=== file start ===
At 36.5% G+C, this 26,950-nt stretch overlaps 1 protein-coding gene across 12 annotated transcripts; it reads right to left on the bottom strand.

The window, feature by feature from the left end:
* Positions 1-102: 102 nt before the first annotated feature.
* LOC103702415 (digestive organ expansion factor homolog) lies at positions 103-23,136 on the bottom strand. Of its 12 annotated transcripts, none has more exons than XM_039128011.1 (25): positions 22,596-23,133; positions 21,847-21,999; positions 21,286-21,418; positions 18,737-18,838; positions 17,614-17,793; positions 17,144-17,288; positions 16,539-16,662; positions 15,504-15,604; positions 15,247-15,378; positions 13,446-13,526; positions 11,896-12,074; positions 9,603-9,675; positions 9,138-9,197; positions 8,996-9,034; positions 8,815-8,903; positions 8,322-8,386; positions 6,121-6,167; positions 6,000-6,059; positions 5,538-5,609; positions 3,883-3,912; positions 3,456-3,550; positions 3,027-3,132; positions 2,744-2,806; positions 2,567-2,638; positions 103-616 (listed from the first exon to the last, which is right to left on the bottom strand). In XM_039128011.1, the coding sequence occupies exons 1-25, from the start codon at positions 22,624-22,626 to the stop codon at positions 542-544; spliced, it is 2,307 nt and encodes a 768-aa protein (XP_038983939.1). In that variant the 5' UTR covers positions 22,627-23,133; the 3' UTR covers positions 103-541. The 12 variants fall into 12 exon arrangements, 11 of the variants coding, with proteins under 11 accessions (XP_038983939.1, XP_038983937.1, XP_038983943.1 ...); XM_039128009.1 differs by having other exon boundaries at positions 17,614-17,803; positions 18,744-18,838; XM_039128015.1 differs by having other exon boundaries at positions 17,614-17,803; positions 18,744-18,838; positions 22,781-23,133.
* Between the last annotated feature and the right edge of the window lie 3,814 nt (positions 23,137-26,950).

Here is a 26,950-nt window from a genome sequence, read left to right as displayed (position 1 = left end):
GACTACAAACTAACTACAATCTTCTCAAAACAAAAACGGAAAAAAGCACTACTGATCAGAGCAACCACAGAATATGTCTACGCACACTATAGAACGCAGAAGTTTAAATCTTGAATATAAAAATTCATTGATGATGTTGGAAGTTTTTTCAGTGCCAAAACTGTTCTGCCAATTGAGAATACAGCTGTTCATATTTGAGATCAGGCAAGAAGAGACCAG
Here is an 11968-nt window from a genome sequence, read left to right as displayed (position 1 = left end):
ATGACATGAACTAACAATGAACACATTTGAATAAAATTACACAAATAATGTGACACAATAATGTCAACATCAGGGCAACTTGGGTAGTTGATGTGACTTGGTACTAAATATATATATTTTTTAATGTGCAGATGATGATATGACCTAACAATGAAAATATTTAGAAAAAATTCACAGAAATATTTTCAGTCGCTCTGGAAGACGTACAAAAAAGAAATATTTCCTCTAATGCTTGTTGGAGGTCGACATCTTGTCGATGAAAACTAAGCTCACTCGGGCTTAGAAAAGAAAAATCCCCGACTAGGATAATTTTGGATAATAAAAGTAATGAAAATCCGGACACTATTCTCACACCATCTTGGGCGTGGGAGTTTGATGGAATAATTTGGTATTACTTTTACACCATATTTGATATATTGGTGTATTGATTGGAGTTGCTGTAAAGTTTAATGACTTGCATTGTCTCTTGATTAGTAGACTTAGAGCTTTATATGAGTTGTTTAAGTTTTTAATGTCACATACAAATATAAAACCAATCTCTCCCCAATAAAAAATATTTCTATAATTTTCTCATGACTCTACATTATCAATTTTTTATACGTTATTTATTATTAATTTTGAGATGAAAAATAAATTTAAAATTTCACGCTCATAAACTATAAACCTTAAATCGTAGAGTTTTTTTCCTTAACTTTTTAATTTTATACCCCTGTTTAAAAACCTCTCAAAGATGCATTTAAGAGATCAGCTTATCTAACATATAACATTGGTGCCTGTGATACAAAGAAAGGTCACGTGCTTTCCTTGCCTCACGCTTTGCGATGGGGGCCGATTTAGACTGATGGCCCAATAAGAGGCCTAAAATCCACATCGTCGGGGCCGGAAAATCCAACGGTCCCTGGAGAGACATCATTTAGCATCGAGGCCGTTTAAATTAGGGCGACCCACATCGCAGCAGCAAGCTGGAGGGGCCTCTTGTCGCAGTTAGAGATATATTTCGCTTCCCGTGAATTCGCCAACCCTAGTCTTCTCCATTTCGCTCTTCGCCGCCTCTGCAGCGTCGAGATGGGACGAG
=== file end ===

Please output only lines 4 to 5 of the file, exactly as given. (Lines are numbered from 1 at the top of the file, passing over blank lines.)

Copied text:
* LOC103702415 (digestive organ expansion factor homolog) lies at positions 103-23,136 on the bottom strand. Of its 12 annotated transcripts, none has more exons than XM_039128011.1 (25): positions 22,596-23,133; positions 21,847-21,999; positions 21,286-21,418; positions 18,737-18,838; positions 17,614-17,793; positions 17,144-17,288; positions 16,539-16,662; positions 15,504-15,604; positions 15,247-15,378; positions 13,446-13,526; positions 11,896-12,074; positions 9,603-9,675; positions 9,138-9,197; positions 8,996-9,034; positions 8,815-8,903; positions 8,322-8,386; positions 6,121-6,167; positions 6,000-6,059; positions 5,538-5,609; positions 3,883-3,912; positions 3,456-3,550; positions 3,027-3,132; positions 2,744-2,806; positions 2,567-2,638; positions 103-616 (listed from the first exon to the last, which is right to left on the bottom strand). In XM_039128011.1, the coding sequence occupies exons 1-25, from the start codon at positions 22,624-22,626 to the stop codon at positions 542-544; spliced, it is 2,307 nt and encodes a 768-aa protein (XP_038983939.1). In that variant the 5' UTR covers positions 22,627-23,133; the 3' UTR covers positions 103-541. The 12 variants fall into 12 exon arrangements, 11 of the variants coding, with proteins under 11 accessions (XP_038983939.1, XP_038983937.1, XP_038983943.1 ...); XM_039128009.1 differs by having other exon boundaries at positions 17,614-17,803; positions 18,744-18,838; XM_039128015.1 differs by having other exon boundaries at positions 17,614-17,803; positions 18,744-18,838; positions 22,781-23,133.
* Between the last annotated feature and the right edge of the window lie 3,814 nt (positions 23,137-26,950).